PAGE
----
April 21st, 2024


Repeal! No, Wait!

John Stossel

By John Stossel

Published Feb. 15, 2017

Repeal! No, Wait!

Republicans promised to repeal the Affordable Care Act. But now they are hesitating.

I understand why.

Most Americans opposed Obamacare ever since the Democrats imposed it. But now that Congress actually might kill it, more (about half those polled) say, "Wait, I like Obamacare!"

Once people get a subsidy, they'll fight to keep it — fight hard.

People fight even to keep subsidies and guarantees that are obviously destructive. French job "protections," such as a 35-hour work week, have so wrecked France's economy that its socialist president tried to lengthen the work week, as well as raise the retirement age to 62 years old.

Thousands of people protested, blocking roads to airports. The reform plan died.

Greek day care workers took to the streets when their bankrupt government tried to get them to work more than 30 hours per week.

Recently, Mexico said it would stop subsidizing people's gasoline. Seems reasonable. But the riots were so severe that people died.

I hope Donald Trump's attempts to end bad programs have more success. But I won't count on it.

President Reagan promised to abolish both the Education and Energy Departments. But his Congress increased funding for Education.

Farm subsidies were supposed to be a temporary Depression-era "fix." They would protect America against food shortages. Now America has food surpluses; our citizens are fat; and farmers are richer than most Americans. Did farm subsidies diminish? No. They rose from $3 billion to $23.3 billion.

U.S. sugar quotas raise the price of everything that's sweet. Our crazy rules are why Coke is made with corn syrup in America but sugar in most of the world. This enriches Florida's Fanjul family, which protects its handout by donating to both Republicans and Democrats.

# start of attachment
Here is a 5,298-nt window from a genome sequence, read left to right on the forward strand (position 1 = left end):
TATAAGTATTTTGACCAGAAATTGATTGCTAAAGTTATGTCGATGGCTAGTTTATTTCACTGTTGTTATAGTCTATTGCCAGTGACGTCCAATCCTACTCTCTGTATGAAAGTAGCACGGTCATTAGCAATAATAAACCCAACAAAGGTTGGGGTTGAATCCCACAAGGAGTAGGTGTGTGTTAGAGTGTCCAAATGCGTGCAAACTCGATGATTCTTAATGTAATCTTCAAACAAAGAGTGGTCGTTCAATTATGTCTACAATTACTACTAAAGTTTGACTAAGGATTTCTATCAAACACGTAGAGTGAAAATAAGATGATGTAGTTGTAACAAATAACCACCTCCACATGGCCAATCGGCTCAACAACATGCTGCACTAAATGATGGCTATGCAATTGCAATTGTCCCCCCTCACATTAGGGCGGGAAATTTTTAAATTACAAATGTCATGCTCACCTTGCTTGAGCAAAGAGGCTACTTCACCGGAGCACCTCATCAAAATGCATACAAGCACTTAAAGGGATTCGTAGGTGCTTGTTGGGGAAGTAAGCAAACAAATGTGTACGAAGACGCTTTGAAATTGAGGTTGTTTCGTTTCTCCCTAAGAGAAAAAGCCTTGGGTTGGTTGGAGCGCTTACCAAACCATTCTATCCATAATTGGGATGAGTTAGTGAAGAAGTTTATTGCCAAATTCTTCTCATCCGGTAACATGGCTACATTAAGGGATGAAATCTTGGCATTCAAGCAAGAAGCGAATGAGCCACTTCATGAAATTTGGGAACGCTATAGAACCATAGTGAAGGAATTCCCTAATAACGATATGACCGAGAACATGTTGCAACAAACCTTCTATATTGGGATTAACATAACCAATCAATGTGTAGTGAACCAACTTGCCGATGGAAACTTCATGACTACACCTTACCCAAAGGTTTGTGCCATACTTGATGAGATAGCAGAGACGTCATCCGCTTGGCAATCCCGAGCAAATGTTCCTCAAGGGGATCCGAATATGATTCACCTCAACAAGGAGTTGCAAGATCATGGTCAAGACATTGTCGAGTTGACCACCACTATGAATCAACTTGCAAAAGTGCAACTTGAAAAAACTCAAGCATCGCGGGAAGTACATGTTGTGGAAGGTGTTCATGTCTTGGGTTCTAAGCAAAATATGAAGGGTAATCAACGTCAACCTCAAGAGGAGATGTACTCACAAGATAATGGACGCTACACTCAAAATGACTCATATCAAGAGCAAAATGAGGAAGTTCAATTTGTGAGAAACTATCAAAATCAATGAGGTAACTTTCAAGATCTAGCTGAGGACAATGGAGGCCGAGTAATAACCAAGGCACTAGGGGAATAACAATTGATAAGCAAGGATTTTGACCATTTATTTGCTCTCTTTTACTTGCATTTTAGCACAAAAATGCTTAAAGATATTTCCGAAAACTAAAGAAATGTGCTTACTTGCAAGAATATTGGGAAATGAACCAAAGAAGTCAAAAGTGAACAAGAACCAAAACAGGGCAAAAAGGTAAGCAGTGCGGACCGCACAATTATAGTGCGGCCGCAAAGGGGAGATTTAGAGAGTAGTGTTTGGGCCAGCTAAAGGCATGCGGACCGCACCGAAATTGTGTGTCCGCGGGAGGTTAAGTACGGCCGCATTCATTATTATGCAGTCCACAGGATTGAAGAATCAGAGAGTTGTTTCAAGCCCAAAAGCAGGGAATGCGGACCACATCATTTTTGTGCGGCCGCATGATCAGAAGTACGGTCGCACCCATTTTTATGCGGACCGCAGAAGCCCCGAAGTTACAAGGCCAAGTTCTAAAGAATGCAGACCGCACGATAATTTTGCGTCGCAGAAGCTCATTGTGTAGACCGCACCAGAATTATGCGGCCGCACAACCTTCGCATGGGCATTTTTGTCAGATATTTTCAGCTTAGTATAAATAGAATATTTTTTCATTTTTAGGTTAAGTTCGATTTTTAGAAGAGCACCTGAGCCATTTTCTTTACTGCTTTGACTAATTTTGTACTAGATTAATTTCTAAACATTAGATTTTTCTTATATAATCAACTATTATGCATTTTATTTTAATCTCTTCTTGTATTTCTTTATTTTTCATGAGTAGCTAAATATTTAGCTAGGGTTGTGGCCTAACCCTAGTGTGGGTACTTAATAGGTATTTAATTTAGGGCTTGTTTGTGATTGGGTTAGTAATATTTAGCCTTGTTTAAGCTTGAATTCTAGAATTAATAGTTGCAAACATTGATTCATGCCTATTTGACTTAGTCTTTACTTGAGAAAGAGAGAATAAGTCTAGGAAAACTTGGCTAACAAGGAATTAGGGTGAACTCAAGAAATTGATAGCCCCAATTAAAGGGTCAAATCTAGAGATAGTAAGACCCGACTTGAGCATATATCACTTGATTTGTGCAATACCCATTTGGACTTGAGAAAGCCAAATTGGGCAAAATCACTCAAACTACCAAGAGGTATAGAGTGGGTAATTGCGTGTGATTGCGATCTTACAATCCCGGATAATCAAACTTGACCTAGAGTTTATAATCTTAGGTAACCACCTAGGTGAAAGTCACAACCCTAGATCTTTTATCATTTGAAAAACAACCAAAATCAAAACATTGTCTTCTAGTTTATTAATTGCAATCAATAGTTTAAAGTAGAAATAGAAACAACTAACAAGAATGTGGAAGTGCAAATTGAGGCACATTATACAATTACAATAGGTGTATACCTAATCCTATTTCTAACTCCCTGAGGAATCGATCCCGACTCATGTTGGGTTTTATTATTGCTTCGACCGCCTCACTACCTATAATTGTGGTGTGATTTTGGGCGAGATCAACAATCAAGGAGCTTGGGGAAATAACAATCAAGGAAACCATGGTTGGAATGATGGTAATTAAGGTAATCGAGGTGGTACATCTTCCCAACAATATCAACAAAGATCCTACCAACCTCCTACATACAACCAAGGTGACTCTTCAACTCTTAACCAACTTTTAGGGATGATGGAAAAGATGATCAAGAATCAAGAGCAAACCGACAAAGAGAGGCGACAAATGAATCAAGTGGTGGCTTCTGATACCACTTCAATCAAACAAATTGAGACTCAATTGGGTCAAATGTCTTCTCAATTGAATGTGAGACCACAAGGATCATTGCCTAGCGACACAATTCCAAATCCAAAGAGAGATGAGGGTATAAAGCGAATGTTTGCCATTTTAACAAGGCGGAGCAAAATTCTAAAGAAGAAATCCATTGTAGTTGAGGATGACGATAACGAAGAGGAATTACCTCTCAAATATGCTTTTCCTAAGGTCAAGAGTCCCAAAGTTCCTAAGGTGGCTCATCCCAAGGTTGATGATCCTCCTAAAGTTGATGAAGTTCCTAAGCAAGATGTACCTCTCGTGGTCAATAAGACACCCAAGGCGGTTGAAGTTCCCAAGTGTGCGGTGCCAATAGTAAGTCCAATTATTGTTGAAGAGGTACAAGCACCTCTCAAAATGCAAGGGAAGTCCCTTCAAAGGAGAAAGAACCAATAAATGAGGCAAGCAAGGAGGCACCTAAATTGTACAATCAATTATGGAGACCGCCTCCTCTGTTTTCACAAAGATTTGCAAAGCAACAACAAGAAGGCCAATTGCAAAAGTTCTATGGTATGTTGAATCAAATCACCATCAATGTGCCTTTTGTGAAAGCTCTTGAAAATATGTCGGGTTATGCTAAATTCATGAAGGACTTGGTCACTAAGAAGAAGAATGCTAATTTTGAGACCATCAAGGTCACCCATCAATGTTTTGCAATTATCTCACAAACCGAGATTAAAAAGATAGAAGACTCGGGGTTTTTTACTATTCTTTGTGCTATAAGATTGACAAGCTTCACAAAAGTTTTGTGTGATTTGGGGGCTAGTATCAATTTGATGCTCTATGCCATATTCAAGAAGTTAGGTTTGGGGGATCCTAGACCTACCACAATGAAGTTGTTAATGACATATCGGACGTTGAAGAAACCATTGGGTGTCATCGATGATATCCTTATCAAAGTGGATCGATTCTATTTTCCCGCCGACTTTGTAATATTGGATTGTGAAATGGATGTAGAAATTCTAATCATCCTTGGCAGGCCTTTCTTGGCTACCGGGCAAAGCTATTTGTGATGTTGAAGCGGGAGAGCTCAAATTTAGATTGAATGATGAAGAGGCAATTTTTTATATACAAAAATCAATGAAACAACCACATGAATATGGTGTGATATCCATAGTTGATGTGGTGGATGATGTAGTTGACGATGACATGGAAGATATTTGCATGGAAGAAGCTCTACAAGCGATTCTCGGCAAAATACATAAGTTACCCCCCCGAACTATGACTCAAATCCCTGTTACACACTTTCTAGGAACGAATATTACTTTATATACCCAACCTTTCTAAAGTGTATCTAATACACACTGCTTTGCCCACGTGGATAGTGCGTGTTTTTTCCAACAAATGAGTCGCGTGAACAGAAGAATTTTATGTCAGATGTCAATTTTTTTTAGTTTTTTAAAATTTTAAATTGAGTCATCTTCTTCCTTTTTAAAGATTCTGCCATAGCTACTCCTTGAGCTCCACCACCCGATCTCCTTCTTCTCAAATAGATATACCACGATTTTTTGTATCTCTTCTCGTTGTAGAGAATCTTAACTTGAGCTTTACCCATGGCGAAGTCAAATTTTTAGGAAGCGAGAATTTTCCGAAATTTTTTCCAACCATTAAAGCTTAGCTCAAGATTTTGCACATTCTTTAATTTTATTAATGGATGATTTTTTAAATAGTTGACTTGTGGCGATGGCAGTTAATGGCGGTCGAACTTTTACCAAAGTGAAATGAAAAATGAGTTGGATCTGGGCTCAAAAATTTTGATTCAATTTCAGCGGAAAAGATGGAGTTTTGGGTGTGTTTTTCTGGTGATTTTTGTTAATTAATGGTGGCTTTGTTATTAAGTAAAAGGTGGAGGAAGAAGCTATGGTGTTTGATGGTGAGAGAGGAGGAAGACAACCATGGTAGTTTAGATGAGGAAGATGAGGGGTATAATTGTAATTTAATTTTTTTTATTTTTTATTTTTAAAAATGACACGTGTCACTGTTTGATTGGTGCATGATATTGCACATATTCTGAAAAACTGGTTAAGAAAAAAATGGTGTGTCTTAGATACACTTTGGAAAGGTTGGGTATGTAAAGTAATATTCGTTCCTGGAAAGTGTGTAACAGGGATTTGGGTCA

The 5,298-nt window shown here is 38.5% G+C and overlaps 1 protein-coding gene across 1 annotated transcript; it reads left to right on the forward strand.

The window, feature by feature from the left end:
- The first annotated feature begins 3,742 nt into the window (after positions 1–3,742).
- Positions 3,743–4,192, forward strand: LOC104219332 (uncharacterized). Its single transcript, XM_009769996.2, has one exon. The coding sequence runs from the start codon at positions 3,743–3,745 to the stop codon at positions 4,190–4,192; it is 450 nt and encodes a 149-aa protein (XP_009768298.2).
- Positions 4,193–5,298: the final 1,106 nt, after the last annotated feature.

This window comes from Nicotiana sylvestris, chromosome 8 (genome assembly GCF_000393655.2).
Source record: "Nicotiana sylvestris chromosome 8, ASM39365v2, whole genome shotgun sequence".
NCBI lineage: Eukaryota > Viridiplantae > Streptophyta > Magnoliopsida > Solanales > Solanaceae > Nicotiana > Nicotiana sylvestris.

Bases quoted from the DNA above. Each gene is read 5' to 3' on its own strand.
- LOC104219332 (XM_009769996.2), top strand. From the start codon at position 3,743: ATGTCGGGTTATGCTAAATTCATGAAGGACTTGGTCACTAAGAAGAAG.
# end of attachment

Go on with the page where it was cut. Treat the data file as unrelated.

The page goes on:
Peanut subsidies will soon approach the total value of the whole U.S. peanut crop itself. Insane. Yet the subsidies continue.

After World War II, American sheep and goat farmers convinced politicians that mohair deserved special protection because it was used in soldiers' uniforms. Today, uniforms are made of synthetics, but mohair subsidies haven't stopped. My former colleague Sam Donaldson even got some because his family raised sheep. When I confronted him, Sam agreed that the payments are "a horrible mess" but said he'd keep the money since "the law is on the books."

He could have made the same point about another bad federal program, government flood insurance. That's one that paid ... me. Sorry. I won't do it again.

In 1995, the Clinton administration did manage to get rid of the mohair subsidy. But five years later, Congress brought it back.

Why? Recipients of corporate welfare are motivated lobbyists. They have lots of money at stake. You, by contrast, pay a little more in taxes or a few pennies more for soda. Will you bother your congressman about that? Probably not.

Congressman Jason Chaffetz is still trying to kill the mohair subsidy. I wish him luck. At one point, he got help from, of all people, Congressman Anthony Weiner. Weiner brought a goat to Capitol Hill to draw attention to the dumb handout. It may have been the only sensible thing Weiner ever did.

But even the goat didn't work. Congress rejected Chaffetz's bill. And the goat stabbed Weiner's hand with his horn.

Farm subsidies are terrible, but America's biggest handouts are entitlements: Social Security, Medicare and Medicaid.

You say, "Social Security and Medicare are not handouts! I paid a premium every year." You are right, but you don't realize that your medical bills will likely cost three times what you've paid in. Medicare is mostly a handout.

But good luck to any politician who proposes cutting it.

One ray of hope: In the '70s, the Ford and Carter administrations eliminated the Interstate Commerce Commission, the Civil Aeronautics Board and the jobs of bureaucrats who regulated gas prices. Leftists and people in industry screamed, but the reformers prevailed.

That saved Americans billions of dollars.

It can be done.

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Award-winning news correspondent John Stossel is currently with Fox Business Network and Fox News. Before making the change to Fox News, Stossel was the co-anchor of ABC News's "20/20." Eight to 10 million people watched his program weekly. Often, he ended "20/20" with a TV column called "Give Me a Break," which challenged conventional wisdom.



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